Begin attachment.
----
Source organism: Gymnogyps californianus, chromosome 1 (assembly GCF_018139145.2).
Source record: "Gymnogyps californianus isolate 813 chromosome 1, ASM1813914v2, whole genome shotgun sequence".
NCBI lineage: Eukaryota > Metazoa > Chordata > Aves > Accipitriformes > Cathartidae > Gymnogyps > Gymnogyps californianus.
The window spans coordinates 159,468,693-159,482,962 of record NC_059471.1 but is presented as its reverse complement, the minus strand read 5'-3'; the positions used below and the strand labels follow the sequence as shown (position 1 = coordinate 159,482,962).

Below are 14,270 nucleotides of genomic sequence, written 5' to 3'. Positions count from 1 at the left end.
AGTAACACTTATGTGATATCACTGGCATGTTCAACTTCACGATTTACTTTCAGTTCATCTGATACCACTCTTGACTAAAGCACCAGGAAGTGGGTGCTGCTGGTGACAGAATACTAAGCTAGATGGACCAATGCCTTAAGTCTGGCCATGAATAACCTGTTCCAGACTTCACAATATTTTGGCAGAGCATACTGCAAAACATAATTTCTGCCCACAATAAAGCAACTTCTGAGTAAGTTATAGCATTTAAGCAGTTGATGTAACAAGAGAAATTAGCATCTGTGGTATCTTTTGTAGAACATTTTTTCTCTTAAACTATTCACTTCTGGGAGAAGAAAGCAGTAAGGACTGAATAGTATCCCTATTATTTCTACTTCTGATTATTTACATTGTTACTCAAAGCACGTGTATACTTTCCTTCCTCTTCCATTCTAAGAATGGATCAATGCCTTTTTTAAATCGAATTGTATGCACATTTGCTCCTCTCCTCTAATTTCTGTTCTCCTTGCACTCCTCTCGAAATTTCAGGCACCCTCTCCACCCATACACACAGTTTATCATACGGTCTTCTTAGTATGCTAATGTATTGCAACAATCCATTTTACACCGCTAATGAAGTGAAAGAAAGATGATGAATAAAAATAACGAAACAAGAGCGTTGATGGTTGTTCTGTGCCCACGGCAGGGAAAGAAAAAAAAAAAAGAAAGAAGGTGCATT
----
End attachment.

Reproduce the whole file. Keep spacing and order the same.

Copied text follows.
Source organism: Gymnogyps californianus, chromosome 1 (assembly GCF_018139145.2).
Source record: "Gymnogyps californianus isolate 813 chromosome 1, ASM1813914v2, whole genome shotgun sequence".
NCBI lineage: Eukaryota > Metazoa > Chordata > Aves > Accipitriformes > Cathartidae > Gymnogyps > Gymnogyps californianus.
The window spans coordinates 159,468,693-159,482,962 of record NC_059471.1 but is presented as its reverse complement, the minus strand read 5'-3'; the positions used below and the strand labels follow the sequence as shown (position 1 = coordinate 159,482,962).

Below are 14,270 nucleotides of genomic sequence, written 5' to 3'. Positions count from 1 at the left end.
AGTAACACTTATGTGATATCACTGGCATGTTCAACTTCACGATTTACTTTCAGTTCATCTGATACCACTCTTGACTAAAGCACCAGGAAGTGGGTGCTGCTGGTGACAGAATACTAAGCTAGATGGACCAATGCCTTAAGTCTGGCCATGAATAACCTGTTCCAGACTTCACAATATTTTGGCAGAGCATACTGCAAAACATAATTTCTGCCCACAATAAAGCAACTTCTGAGTAAGTTATAGCATTTAAGCAGTTGATGTAACAAGAGAAATTAGCATCTGTGGTATCTTTTGTAGAACATTTTTTCTCTTAAACTATTCACTTCTGGGAGAAGAAAGCAGTAAGGACTGAATAGTATCCCTATTATTTCTACTTCTGATTATTTACATTGTTACTCAAAGCACGTGTATACTTTCCTTCCTCTTCCATTCTAAGAATGGATCAATGCCTTTTTTAAATCGAATTGTATGCACATTTGCTCCTCTCCTCTAATTTCTGTTCTCCTTGCACTCCTCTCGAAATTTCAGGCACCCTCTCCACCCATACACACAGTTTATCATACGGTCTTCTTAGTATGCTAATGTATTGCAACAATCCATTTTACACCGCTAATGAAGTGAAAGAAAGATGATGAATAAAAATAACGAAACAAGAGCGTTGATGGTTGTTCTGTGCCCACGGCAGGGAAAGAAAAAAAAAAAAGAAAGAAGGTGCATT